Boston Bruins head coach Bruce Cassidy was hoping Sean Kuraly could jump-start the team’s depth when he moved the 28-year-old from the fourth line to the third-line pivot role and moved centerman Charlie Coyle out to the wing.
So far, so good.
Kuraly recorded his third point in as many games Tuesday in an eventual 4-3 overtime loss to the host New Jersey Devils. Kuraly crashed the back post and scored a third-period goal, having benefitted from a beautiful right-to-left pass from winger David Pastrnak.
Kuraly now has two goals and one assist in his last three games. He had scored two goals in his first 41 games this season while centering the fourth line. Cassidy was asked if he has been surprised by Kuraly’s production since making the change.
He provided an extensive assessment.
“We’ve all watched him for four years, I think we know what his strengths and weaknesses are,” Cassidy said on a postgame video conference after Tuesday’s loss. “We were looking to build a bigger line. He had been struggling offensively, he hadn’t scored in a while, not that we’re looking for offense every night but all of our players we keep an eye on that stuff. So was (Charlie) Coyle. So put them together, moved Coyle to the wing, bigger bodies we talked about that, we wanted to get a line like that, all things being equal in terms of health.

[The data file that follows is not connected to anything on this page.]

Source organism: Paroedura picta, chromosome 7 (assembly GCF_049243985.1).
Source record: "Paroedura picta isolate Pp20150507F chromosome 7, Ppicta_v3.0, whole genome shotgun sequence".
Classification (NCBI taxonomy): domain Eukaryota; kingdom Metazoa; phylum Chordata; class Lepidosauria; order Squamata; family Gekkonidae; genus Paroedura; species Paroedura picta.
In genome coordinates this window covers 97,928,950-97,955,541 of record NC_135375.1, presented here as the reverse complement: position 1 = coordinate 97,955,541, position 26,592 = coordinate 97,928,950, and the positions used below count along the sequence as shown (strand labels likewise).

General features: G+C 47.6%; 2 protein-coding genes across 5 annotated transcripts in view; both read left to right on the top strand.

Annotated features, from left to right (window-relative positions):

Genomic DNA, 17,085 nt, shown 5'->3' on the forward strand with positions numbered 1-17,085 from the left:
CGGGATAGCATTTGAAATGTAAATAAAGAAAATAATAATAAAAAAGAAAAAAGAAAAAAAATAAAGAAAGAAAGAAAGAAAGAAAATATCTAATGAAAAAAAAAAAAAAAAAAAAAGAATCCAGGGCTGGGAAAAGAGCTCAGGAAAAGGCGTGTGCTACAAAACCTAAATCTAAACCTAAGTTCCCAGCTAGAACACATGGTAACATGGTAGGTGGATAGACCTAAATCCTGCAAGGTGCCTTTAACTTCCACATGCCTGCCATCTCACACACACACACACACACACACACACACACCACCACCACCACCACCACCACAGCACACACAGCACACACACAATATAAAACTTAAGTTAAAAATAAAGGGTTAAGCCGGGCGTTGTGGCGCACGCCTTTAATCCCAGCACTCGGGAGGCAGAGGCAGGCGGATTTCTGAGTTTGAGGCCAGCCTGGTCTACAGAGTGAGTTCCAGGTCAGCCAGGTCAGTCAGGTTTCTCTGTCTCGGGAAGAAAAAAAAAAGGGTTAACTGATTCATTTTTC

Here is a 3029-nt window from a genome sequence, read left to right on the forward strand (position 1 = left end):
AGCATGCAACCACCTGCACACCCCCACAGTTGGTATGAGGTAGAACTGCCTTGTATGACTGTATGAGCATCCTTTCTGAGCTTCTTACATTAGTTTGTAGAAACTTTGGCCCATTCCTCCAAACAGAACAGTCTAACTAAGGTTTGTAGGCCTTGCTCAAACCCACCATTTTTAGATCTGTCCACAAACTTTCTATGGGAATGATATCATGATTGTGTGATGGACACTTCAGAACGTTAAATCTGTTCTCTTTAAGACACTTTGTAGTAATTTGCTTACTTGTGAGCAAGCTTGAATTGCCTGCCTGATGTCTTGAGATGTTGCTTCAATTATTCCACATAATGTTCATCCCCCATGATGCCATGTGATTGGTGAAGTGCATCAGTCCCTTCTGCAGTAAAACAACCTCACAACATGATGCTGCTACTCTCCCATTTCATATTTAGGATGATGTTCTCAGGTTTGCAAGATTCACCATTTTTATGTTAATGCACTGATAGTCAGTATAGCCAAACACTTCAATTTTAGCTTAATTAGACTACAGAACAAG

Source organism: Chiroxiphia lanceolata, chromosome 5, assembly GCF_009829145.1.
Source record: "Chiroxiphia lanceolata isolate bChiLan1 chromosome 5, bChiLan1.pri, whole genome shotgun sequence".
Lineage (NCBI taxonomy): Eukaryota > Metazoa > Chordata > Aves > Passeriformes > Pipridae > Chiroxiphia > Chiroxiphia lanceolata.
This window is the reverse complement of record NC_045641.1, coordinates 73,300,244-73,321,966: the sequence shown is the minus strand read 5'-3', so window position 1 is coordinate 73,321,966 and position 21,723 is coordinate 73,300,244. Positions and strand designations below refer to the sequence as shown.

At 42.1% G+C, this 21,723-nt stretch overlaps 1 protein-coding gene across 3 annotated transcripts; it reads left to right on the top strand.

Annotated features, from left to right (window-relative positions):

“Just about a guy finding his game. He’s found it later in the year. Good for us, good for him,” Cassidy continued. “He’s going to the net. His goals are not a-typical of how he would score them … went to the net tonight a number of times, been going to the net a lot lately, getting those bang-bang plays. That’s how he’s going to score goals.”
Coyle snapped his scoring drought with a goal three games prior, too. Fellow third-line winger Nick Ritchie had three points in the prior two games entering Tuesday.
“… In general that’s how he’s going to create offense, and this time of the year, those goals are important,” Cassidy said of Kuraly. “Our (defense is) doing a little better job getting pucks through, shooting for sticks so he can benefit from that being a bigger body around that net.
“Those are the things we know about him and what we’ve seen. We were hoping it would come together with some offense, but most importantly be a good 200-foot line, hard to play against and physical. We got both sides of it.”
Unfortunately for the Kuraly line, Coyle left Tuesday’s game during the third period and did not return. Cassidy did not have much of an update on the veteran forward, but hopefully, it won’t prove to be anything that keeps him out long term. Because the Bruins, specifically the third line, have been showcasing just how good Boston can be with that type of depth.